We That Are Left 

Reviewed By  Janet Mawdesley       September 18, 2017


Author  Lisa Bigelow

Distributor:       Booktopia/Amazon 
ISBN:                 9781760297008
Publisher:         Allen and Unwin
Release Date:   September 2017  

Website:    https://www.allenandunwin.com 

In this hauntingly beautiful story, Lisa Bigelow has managed to capture the very essence of the many young women who are left to wait, while the men they love and desire are away fighting in a war. Although it is set in Melbourne and rural Victoria during the Second World War the story is as real today, as it almost definitely was, so many years ago.

Mae Parker is totally in love with her husband Harry. They have known each other for a long time, been married for a number of years but sadly, are struggling to start a family. Harry is an artist, musician and a lover of the ocean, a place where he feels alive, while Mae treats it with great respect, preferring to look at it rather than be involved with this daunting body of water.  Harry is in the navy, but fortunately has been mostly involved with shore work while she has been pregnant with their second child.

Harry is transferred to Western Australia but gets seconded to the HMAS Sydney; on his last visit home Mae is still recovering from the traumatic birth of their daughter. They spend a lovely, but fraught time together, parting on less than wonderful terms. When Mae gets news the Sydney has been sunk with the loss of all lives and then later, is told what appears to be news that the ship has been towed to Singapore, hope is rekindled.

Grace Fowler is country girl whose father owns the local paper. She has always wanted to be a reporter but discovers that in the 1940’s the reality is that this is a man’s world and only very, very, few women are event given a chance.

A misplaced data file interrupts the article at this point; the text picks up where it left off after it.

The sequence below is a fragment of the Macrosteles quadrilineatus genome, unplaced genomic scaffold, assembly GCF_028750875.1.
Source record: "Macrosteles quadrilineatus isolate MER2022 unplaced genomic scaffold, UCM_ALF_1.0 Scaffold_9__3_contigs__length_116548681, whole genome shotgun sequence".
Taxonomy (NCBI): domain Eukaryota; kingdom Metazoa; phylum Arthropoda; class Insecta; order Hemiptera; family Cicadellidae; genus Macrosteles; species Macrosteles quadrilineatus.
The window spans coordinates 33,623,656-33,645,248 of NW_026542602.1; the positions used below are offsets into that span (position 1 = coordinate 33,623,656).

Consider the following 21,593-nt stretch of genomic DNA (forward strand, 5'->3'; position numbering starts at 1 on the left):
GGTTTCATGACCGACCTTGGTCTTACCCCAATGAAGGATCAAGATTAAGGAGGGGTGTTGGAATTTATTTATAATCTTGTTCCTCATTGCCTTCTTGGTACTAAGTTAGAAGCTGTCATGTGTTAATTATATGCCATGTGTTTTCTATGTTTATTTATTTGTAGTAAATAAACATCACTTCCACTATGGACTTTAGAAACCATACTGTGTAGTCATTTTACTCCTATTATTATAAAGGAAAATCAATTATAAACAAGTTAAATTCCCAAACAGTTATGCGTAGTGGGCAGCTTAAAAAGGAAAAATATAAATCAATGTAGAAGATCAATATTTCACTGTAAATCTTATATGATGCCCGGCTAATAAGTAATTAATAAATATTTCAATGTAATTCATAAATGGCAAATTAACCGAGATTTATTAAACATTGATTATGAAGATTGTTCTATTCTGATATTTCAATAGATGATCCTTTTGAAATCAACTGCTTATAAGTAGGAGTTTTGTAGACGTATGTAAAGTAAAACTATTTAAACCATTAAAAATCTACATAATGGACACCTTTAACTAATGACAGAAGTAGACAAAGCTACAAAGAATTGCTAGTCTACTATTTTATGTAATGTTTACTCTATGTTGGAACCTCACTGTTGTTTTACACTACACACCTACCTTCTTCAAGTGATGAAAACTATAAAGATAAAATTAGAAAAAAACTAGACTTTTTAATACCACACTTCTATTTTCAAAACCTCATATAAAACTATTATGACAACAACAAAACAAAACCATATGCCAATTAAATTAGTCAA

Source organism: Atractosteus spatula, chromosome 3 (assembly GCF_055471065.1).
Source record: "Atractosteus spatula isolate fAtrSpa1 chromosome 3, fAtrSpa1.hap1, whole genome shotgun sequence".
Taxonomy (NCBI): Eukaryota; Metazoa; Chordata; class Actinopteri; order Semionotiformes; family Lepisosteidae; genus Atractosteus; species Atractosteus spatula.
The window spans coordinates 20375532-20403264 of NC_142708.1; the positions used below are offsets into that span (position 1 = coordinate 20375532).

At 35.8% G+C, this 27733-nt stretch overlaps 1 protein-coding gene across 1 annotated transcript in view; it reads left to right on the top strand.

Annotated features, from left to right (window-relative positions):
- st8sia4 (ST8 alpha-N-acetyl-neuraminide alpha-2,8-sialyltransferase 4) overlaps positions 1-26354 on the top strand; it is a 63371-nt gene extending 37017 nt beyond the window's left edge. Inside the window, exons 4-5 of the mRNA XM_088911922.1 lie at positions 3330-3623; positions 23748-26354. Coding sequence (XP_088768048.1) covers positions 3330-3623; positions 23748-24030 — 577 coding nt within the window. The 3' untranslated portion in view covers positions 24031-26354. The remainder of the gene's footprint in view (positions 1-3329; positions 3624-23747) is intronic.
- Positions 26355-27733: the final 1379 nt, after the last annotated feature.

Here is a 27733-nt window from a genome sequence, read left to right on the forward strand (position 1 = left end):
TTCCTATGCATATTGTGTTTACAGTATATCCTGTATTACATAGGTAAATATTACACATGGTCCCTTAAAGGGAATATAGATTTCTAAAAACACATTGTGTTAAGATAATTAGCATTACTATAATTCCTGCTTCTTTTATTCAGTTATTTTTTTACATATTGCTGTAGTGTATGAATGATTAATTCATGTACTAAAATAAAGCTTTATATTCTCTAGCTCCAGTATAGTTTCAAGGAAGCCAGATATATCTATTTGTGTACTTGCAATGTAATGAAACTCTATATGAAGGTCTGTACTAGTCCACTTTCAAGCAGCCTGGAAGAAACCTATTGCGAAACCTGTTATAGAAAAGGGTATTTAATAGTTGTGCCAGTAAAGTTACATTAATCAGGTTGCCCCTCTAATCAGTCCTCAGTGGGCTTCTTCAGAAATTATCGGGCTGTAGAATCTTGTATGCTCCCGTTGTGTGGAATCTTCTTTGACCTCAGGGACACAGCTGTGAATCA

She moves to Melbourne to further her education finding a position as the secretary Sam Barton, Editor of the afternoon daily, The Tribune. She fall for the most charismatic sports report Phil Taylor, whom she continues to admire from afar, until he invites her out after a hectic day at the papers.

 The romance blossoms but Phil, the darling of the social set and talented amateur athlete, gets a transfer to the Singapore office just before the fall of Singapore, leaving Grace alone, once again, having to reassess her life choices and the options at the papers. Phil is captured during the fall of Singapore and interred in Changi with the slim possibility that he may survive under the Japanese occupation forces. On his return to Melbourne he is a bitter and terrifyingly changed man.

Mae’s love for her husband never diminishes, while Grace is left to wonder how her life has become a parody of the life her parents lived, until the sudden death of her father.

Beautifully and carefully written, the lives of these two women, their families and the society they lived in, come alive as they and their families learn to accept and manage the devastation and consequences of War!